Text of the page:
Harmony Grove

"We have a very detail-oriented nutritionist who monitors processing scores throughout the harvest. This year, the processing scores were in the upper 70s," explained James Coble. "That number is constantly monitored throughout the corn silage harvest and it's a main reason we have a full line of harvesting equipment," said Coble, who heads up cropping at their family farm in Waynesboro, Ga.

"In previous years, we also monitored our scores; they were in the 50s. Even though we had a new processor, it wasn't up to snuff. Then we put in the new rolls and we were in the 70s," said James. "Our dealer thought we didn't need a model 980 Claas, but we wanted to have enough power to run the processor at levels to achieve 70-plus scores."

As for others changes, James noted in the past that inoculant tanks on choppers got too hot. That killed off the inoculant as temperatures approached 100°F. In fact, water has gotten up to 150°F in the inoculant tank. "Now we use a Dohrmann inoculant applicator that is insulated," said the Georgia dairyman.

"When consultants are concerned, we also work some with consultants at our fertilizer company. We started working with a crop consultant and participated in a moisture meter project to measure soil moisture under the center pivots," he went on to explain.

Since relocating their dairy from South Carolina to Georgia in 1998, the Coble family has employed a number of practices to maximize forage yields on their 2,100 acres of irrigated ground. At one time they triple-cropped the land in a ryegrass, corn silage, sorghum-sudangrass rotation. However, issues with sugarcane aphids took the sorghum-sudangrass out of mix.

The Cobles use a variety of methods to store feed, with corn for silage stored on drive-over piles and brown midrib corn silage and ryegrass stored in bags.

By owning harvesting equipment, brothers James and Joel can slow down and achieve processing scores in the upper 70s, which, in turn, helps them with their 80-pound bulk tank average at their 2,400-cow dairy.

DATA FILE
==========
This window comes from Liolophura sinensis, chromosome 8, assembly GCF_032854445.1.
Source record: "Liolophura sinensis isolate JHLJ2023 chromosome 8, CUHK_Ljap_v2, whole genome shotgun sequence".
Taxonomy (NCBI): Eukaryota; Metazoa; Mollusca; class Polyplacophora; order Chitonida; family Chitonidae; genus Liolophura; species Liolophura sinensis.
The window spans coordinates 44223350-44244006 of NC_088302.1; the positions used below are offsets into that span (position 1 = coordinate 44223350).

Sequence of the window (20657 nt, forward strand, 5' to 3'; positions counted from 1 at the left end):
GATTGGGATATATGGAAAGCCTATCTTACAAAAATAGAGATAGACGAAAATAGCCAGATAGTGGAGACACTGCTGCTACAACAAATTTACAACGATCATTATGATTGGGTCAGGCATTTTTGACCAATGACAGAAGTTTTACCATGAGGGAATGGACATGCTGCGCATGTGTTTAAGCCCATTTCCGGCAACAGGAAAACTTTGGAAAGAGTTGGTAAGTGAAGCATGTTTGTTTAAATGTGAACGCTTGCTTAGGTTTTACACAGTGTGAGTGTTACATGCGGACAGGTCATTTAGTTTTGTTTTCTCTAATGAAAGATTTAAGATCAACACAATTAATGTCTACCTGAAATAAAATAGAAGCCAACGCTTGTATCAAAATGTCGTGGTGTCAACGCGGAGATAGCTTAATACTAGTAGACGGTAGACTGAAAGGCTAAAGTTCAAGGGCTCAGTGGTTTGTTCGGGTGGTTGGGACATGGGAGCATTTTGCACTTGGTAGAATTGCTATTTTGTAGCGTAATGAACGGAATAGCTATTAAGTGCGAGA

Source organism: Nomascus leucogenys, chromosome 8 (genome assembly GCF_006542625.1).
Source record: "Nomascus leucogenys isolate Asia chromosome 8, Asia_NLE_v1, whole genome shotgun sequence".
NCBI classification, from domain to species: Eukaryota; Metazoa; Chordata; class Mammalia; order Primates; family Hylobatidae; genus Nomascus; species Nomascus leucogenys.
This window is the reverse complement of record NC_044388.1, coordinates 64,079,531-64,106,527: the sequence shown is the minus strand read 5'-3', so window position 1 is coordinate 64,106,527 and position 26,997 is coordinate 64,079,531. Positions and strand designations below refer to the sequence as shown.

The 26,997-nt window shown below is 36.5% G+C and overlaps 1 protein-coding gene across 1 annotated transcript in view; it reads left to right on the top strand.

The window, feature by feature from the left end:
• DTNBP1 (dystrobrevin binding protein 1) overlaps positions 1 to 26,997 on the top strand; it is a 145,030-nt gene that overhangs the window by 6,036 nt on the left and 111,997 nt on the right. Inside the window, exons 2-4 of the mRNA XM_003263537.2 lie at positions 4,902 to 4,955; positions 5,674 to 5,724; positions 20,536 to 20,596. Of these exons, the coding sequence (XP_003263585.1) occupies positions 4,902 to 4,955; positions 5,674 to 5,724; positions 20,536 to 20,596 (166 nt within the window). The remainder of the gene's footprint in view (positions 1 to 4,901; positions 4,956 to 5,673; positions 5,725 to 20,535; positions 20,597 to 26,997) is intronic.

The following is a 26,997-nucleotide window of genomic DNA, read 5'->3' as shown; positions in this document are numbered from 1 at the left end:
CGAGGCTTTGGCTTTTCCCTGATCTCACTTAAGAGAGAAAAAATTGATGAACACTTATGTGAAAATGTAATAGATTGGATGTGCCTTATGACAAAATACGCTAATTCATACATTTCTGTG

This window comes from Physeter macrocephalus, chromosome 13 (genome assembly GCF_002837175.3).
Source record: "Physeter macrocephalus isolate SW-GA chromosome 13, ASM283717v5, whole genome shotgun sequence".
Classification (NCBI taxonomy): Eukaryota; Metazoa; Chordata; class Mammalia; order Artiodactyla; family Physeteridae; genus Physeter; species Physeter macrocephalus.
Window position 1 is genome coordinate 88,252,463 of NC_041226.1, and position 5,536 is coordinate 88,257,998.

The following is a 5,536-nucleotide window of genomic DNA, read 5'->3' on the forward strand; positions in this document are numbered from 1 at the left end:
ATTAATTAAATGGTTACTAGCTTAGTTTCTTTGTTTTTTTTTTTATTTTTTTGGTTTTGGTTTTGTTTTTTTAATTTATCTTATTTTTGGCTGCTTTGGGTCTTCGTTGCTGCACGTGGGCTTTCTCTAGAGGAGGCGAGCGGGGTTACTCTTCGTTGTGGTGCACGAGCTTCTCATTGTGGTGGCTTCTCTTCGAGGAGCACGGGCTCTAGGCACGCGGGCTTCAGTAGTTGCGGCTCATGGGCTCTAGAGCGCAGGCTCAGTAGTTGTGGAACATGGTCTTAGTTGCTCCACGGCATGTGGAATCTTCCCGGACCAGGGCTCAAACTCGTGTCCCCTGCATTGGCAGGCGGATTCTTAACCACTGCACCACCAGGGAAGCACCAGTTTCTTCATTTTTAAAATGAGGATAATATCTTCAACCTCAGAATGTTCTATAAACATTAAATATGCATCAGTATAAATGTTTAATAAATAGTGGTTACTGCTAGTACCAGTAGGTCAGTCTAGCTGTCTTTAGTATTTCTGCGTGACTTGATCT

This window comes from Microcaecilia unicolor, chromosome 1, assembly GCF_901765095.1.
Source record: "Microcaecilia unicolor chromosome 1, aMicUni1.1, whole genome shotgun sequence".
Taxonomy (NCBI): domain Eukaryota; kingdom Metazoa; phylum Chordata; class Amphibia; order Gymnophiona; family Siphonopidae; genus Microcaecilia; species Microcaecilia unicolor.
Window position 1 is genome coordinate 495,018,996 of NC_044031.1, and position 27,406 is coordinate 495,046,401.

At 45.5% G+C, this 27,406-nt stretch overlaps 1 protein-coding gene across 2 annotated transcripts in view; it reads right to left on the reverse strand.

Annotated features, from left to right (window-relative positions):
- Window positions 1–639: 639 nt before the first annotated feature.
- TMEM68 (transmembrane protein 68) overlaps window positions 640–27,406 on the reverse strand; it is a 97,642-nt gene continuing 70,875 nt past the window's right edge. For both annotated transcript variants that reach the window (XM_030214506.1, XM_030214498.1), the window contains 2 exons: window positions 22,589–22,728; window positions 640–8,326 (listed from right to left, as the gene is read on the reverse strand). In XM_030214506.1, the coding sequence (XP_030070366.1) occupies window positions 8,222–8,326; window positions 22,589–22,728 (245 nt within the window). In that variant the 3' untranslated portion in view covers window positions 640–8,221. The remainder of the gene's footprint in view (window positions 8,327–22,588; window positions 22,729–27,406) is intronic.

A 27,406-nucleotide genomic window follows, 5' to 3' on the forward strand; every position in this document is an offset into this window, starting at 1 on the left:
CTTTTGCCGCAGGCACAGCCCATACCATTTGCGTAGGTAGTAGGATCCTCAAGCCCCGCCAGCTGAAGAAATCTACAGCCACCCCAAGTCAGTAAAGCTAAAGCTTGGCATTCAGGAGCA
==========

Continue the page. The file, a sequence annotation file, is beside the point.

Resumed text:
Electronic irrigation pumps that are controlled via the internet and a switch to a dormant inoculant applicator have enhanced corn silage production. Shown above (L to R) are: Lana and Ed Coble with their sons Joel and James.

The Harmony Grove Dairy Team also had this to say in response to additional questions focused on "What drives their crops and forages":

When do you harvest forages?

We look at the starch and milk in the ear and evaluate the whole plant dry matter; we target 33 to 34 percent dry matter or 66 to 67 percent moisture. If you come into our office in July, you will find corn ears all over the table as we constantly monitor kernel filling. This year, we harvested in early July because the heat accelerated maturity. Normally we harvest in mid-July.

How are forage and tillage operations handled on your farm?

We have a full line of cropping equipment that includes a self-propelled chopper, straight trucks, packing tractor and bagger. For ryegrass, we have a self-propelled disc windrower, a tedder, and we rake it with a Claas rotary rake. We also own a ripper (strip tiller), harrow, and field cultivators along with a roller for our ryegrass fields. We use a silage rake for feedout and have found it has lower maintenance than a facer.

Have you made changes to tillage operations?

The last two years, strip-till has been a separate operation from planting. We decoupled those operations because we purchased a bigger planter that needed more horsepower on the tractor. We strip-till eight rows and plant with 16-row planters. Our irrigation pumps communicate by radio and we can log in via the internet to control wells and pivots. This is the first year we used this technology and it has worked great.

Do you conduct field trials?

We have been doing corn hybrid trials for five years. We weigh all our feed from hybrid trials and sample those feedstuffs for quality. It does slow up planting and harvesting. GPS has made hybrid trials so much easier.

To learn more about the Harmony Grove Dairy operation, turn to pages 768 to 770 in the December issue to read the Round Table "What drives their crops and forages."

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(c) Hoard's Dairyman Intel 2016
January 4, 2016
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